Nonlinear Response of Cantilever Beams
The nonlinear nonplanar steady-state responses of cantilever beams to direct and parametric harmonic excitations are investigated using perturbation techniques. Modal interactions between the bending-bending and bending-bending-twisting motions are studied. Using a variational formulation, we obtained the governing equations of motion and associated boundary conditions for monoclinic composite and isotropic metallic inextensional beams. The method of multiple scales is applied either to the governing system of equations and associated boundary conditions or to the Lagrangian and virtual-work term to determine the modulation equations that govern the slow dynamics of the responses. These equations are shown to exhibit symmetry properties, reflecting the conservative nature of the beams in the absence of damping.
It is popular to first discretize the partial-differential equations of motion and then apply a perturbation technique to the resulting ordinary-differential equations to determine the modulation equations. Due to the presence of quadratic as well as cubic nonlinearities in the governing system for the bending-bending-twisting oscillations of beams, it is shown that this approach leads to erroneous results. Furthermore, the symmetries are lost in the resulting equations.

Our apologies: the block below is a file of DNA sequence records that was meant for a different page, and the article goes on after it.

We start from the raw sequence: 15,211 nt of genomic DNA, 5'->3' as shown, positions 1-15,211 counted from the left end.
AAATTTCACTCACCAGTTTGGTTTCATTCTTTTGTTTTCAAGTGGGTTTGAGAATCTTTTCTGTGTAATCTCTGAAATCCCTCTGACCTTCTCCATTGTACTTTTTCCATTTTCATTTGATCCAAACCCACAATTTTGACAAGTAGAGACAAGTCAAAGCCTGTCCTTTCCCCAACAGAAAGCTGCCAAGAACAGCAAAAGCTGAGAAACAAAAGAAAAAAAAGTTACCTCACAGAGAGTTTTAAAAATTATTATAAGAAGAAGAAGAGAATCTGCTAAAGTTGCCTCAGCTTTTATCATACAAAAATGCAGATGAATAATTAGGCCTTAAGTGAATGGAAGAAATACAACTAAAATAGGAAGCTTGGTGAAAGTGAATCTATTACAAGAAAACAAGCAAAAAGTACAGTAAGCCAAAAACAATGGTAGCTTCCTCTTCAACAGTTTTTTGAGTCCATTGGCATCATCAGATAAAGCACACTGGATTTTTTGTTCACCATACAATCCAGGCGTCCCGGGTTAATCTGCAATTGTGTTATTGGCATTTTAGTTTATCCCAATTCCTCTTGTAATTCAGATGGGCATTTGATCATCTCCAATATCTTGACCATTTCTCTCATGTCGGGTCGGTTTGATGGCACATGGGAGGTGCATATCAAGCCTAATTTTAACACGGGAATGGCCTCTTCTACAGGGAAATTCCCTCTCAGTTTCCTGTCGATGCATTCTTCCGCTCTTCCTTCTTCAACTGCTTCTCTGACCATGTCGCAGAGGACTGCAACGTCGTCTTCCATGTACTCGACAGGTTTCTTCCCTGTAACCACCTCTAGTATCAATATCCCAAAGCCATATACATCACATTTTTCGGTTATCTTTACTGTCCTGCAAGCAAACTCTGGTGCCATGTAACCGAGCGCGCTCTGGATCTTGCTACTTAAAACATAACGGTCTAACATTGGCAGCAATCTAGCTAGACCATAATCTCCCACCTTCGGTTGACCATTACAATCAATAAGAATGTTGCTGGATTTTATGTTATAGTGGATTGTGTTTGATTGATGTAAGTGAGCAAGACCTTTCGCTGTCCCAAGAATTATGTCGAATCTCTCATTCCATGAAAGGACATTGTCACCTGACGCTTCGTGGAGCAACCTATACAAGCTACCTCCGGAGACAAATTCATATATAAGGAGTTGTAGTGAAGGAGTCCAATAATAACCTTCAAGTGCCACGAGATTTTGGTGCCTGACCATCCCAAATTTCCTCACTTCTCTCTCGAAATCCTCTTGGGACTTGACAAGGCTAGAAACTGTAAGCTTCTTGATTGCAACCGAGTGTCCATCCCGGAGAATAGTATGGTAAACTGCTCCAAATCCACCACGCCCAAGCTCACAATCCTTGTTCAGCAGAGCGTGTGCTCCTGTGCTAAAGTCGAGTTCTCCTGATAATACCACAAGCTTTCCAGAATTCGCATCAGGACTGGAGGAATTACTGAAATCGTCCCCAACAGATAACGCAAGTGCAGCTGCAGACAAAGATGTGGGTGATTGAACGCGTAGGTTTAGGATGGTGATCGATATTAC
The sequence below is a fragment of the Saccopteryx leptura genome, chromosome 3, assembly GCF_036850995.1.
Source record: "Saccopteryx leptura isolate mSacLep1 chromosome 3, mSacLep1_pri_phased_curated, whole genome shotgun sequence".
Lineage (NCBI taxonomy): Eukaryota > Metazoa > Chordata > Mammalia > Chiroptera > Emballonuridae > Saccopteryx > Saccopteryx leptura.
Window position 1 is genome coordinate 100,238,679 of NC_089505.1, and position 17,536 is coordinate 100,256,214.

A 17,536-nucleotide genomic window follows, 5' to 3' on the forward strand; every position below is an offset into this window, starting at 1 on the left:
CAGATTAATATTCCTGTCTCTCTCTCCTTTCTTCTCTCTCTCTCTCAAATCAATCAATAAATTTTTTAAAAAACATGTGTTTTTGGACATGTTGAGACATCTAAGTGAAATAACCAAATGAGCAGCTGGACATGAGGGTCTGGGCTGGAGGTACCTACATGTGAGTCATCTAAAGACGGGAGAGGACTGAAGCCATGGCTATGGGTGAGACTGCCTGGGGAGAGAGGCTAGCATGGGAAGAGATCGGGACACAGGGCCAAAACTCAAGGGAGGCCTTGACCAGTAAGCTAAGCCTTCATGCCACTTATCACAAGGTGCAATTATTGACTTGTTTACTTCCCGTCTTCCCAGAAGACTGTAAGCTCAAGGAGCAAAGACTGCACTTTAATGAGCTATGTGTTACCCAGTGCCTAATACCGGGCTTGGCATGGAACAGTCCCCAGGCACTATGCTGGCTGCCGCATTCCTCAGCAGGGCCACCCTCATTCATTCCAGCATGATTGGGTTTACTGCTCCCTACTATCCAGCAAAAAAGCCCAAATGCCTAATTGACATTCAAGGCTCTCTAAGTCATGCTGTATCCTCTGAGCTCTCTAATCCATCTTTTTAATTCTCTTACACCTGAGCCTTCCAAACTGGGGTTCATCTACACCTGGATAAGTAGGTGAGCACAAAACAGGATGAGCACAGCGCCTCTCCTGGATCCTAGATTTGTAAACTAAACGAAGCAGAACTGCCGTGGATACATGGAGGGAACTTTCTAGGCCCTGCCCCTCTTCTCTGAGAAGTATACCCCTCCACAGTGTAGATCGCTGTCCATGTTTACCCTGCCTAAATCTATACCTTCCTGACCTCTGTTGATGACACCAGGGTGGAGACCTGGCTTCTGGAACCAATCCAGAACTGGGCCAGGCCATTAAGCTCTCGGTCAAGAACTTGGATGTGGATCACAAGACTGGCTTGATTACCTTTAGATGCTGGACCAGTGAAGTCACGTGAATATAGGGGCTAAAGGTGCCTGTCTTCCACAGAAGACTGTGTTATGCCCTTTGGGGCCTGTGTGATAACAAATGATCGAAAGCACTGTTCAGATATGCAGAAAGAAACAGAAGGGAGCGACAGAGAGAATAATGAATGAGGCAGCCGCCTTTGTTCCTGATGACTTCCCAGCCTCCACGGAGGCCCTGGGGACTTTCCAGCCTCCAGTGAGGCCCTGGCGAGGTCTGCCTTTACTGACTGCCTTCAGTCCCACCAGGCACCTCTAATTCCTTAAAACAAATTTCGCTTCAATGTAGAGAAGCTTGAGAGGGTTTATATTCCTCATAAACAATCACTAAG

Nontrivial fixed points of the modulation equations correspond, generally, to periodic responses of the beams, whereas limit-cycle solutions of the modulation equations correspond to aperiodic responses of the beams. A pseudo-arclength scheme is used to determine the fixed points and their stability. In some cases, they are found to undergo Hopf bifurcations, which result in limit cycles. A combination of a long-time integration, a two-point boundary-value continuation scheme, and Floquet theory is used to determine in detail branches of periodic and chaotic solutions and assess their stability. The limit cycles undergo symmetry-breaking, cyclic-fold, and period-doubling bifurcations. The chaotic attractors undergo attractor-merging and boundary crises as well as explosive bifurcations.
For certain cases, it is determined that the response of a beam to a high-frequency excitation is not necessarily a high-frequency low-amplitude oscillation. In fact, low-frequency high-amplitude components that dominate the responses may be activated by resonant and nonresonant mechanisms. In such cases, the overall oscillations of the beam may be significantly large and cannot be neglected.